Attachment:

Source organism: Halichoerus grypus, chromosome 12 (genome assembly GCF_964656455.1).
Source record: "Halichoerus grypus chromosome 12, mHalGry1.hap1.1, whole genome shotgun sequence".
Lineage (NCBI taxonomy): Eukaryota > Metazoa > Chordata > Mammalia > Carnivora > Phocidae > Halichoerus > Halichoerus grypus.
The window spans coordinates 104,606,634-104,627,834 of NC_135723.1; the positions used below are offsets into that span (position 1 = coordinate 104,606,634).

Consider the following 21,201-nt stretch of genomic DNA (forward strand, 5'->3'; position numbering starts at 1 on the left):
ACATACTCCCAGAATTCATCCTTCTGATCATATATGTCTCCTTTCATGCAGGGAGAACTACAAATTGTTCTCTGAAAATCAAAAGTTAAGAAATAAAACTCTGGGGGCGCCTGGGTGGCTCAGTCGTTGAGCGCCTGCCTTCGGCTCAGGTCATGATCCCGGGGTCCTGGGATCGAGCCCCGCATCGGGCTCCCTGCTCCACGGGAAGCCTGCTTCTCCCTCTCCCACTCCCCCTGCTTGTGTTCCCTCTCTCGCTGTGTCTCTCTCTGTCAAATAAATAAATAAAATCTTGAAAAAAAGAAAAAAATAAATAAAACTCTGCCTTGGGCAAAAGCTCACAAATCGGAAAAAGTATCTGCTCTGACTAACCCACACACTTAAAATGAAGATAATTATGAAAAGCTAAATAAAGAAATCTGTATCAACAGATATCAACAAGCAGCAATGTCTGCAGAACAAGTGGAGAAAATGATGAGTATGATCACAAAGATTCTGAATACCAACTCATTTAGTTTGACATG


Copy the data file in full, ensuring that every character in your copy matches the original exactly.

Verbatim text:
Source organism: Halichoerus grypus, chromosome 12 (genome assembly GCF_964656455.1).
Source record: "Halichoerus grypus chromosome 12, mHalGry1.hap1.1, whole genome shotgun sequence".
Lineage (NCBI taxonomy): Eukaryota > Metazoa > Chordata > Mammalia > Carnivora > Phocidae > Halichoerus > Halichoerus grypus.
The window spans coordinates 104,606,634-104,627,834 of NC_135723.1; the positions used below are offsets into that span (position 1 = coordinate 104,606,634).

Consider the following 21,201-nt stretch of genomic DNA (forward strand, 5'->3'; position numbering starts at 1 on the left):
ACATACTCCCAGAATTCATCCTTCTGATCATATATGTCTCCTTTCATGCAGGGAGAACTACAAATTGTTCTCTGAAAATCAAAAGTTAAGAAATAAAACTCTGGGGGCGCCTGGGTGGCTCAGTCGTTGAGCGCCTGCCTTCGGCTCAGGTCATGATCCCGGGGTCCTGGGATCGAGCCCCGCATCGGGCTCCCTGCTCCACGGGAAGCCTGCTTCTCCCTCTCCCACTCCCCCTGCTTGTGTTCCCTCTCTCGCTGTGTCTCTCTCTGTCAAATAAATAAATAAAATCTTGAAAAAAAGAAAAAAATAAATAAAACTCTGCCTTGGGCAAAAGCTCACAAATCGGAAAAAGTATCTGCTCTGACTAACCCACACACTTAAAATGAAGATAATTATGAAAAGCTAAATAAAGAAATCTGTATCAACAGATATCAACAAGCAGCAATGTCTGCAGAACAAGTGGAGAAAATGATGAGTATGATCACAAAGATTCTGAATACCAACTCATTTAGTTTGACATG